THE UK GOVERNMENT is looking at making technology companies disable uncrackable communications, despite words to the contrary.
We were discussing this only last week when the government said that it does not want to ban encryption and had never wanted to. We didn't really go along with that, and we are not surprised to find ourselves on the other side of this dark mirror already.
What we have here is the Investigatory Powers Bill, the perennial Snoopers' Charter legislation that gets beaten down like mole hills on golf courses.
It's back, in case you missed it, and as onerous as ever. Part of it now includes rules that will prevent technology firms allowing communications that cannot have a third eye stuck in to watch what's going on.
Apple has recently used this argument in its defence, although not in the UK, but governments here and abroad do see access to communications of all sorts as a kind of anti-terrorism silver bullet, so it is likely to remain a thing.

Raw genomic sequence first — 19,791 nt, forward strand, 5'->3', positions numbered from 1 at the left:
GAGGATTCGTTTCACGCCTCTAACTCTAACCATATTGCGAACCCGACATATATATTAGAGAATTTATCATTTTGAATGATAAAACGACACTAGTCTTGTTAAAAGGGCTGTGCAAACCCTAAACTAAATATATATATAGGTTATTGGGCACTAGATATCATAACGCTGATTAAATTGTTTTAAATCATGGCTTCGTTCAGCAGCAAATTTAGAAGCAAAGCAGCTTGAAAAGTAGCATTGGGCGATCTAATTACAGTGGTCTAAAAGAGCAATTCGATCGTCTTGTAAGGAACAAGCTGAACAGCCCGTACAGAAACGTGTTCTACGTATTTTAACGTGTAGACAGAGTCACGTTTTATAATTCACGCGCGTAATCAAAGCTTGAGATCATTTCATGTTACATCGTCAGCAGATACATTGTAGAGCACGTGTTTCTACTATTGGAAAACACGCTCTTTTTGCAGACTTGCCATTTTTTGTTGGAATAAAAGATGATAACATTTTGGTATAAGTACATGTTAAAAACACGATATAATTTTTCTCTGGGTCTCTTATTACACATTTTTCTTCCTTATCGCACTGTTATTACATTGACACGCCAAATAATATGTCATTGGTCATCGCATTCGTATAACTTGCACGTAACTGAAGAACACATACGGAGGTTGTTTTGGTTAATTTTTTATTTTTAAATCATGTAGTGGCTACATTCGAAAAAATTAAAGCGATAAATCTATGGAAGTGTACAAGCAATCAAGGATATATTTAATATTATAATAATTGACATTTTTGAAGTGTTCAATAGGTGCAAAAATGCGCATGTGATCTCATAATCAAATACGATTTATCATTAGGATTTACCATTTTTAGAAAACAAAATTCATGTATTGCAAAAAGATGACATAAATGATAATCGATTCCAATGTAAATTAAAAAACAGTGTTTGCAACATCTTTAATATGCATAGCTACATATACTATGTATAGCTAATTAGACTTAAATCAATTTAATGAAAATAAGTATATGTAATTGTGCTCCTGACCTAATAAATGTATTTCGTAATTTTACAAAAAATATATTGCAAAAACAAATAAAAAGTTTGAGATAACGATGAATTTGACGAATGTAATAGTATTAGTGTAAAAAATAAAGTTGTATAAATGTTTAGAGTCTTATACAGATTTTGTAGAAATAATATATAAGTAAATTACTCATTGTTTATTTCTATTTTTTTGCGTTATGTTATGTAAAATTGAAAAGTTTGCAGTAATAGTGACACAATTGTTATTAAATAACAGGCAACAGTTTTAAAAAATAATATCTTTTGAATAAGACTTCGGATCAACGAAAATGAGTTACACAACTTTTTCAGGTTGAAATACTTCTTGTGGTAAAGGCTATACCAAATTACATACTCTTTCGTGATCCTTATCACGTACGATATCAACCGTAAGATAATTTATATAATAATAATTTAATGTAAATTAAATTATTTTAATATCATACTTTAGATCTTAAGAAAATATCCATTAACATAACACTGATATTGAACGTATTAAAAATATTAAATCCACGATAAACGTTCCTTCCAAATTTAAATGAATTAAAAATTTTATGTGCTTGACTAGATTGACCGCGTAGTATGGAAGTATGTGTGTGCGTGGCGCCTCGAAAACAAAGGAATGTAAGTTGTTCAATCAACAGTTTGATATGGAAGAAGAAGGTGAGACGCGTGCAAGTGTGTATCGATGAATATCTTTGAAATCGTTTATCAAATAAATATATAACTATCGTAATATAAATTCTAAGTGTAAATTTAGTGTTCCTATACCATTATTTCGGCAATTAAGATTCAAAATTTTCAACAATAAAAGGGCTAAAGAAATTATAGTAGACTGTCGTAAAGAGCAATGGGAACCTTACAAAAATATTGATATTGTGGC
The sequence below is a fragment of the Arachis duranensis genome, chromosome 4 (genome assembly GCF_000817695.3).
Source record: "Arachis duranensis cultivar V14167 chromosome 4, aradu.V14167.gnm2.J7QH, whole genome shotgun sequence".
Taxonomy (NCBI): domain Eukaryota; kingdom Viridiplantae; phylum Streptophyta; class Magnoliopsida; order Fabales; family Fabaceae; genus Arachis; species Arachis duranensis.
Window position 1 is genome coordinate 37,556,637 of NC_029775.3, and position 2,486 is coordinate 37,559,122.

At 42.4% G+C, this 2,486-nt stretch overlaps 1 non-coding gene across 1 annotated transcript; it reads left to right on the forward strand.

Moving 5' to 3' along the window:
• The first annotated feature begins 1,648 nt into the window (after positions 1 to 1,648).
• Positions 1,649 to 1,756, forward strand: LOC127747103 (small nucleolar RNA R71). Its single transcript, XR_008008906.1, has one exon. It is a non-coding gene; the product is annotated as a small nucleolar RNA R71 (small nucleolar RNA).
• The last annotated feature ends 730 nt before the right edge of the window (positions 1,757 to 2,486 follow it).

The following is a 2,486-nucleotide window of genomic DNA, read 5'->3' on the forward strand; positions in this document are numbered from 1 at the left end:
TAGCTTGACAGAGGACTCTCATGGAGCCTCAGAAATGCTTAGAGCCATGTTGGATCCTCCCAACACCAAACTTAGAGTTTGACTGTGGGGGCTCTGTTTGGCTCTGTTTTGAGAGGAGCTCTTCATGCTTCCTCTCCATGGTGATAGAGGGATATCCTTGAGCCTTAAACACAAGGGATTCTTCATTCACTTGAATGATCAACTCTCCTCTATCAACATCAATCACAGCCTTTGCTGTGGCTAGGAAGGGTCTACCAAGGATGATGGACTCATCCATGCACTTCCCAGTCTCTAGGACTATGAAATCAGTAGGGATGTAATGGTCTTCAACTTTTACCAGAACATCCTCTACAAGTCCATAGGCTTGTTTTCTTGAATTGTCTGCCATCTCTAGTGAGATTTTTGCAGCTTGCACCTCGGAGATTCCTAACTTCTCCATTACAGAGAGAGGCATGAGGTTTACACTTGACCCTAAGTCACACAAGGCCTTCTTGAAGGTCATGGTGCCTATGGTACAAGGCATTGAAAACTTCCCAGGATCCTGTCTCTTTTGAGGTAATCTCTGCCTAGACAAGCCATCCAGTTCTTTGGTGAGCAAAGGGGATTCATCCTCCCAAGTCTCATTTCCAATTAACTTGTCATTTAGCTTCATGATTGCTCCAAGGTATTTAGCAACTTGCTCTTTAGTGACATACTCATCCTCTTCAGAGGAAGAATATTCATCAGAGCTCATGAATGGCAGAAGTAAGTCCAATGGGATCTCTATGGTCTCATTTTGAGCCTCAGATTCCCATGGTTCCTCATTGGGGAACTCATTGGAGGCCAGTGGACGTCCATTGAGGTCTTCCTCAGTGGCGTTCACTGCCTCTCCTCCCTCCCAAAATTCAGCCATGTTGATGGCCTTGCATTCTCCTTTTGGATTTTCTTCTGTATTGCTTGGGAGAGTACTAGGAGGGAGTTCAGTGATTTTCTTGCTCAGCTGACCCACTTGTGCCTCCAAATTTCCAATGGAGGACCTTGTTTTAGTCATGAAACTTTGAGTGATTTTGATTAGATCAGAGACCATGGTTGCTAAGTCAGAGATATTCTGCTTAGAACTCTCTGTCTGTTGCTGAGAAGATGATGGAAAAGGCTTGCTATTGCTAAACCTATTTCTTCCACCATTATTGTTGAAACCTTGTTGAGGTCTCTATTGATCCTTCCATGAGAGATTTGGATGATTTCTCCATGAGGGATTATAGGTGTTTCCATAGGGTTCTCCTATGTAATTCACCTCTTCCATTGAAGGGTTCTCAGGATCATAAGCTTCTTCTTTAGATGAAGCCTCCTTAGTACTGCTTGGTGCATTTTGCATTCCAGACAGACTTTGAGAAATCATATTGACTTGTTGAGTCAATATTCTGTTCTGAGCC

We have The Telegraph to thank for the dropping of our bacon sandwich this morning, and it paints a grim picture of the future, warning that the powers will be introduced on 4 November.
"Companies such as Apple, Google and others will no longer be able to offer encryption so advanced that even they cannot decipher it when asked to, The Daily Telegraph can disclose," blared the report.
"Measures in the Investigatory Powers Bill will place in law a requirement on tech firms and service providers to be able to provide unencrypted communications to the police or spy agencies if requested through a warrant."
The progress of the Snoopers' Charter has often been blocked. The European High Court said in the spring that key parts of the Data Retention and Investigatory Powers Act 2014 would not fly under local humanity laws.
The Open Rights Group, which had a role in the case, said at the time that we should expect a return this autumn with the Investigatory Powers Bill, but it added, without much confidence, that this should actually respect human rights.
We have asked the campaign group for its views on The Telegraph article and the latest reported proposals. µ
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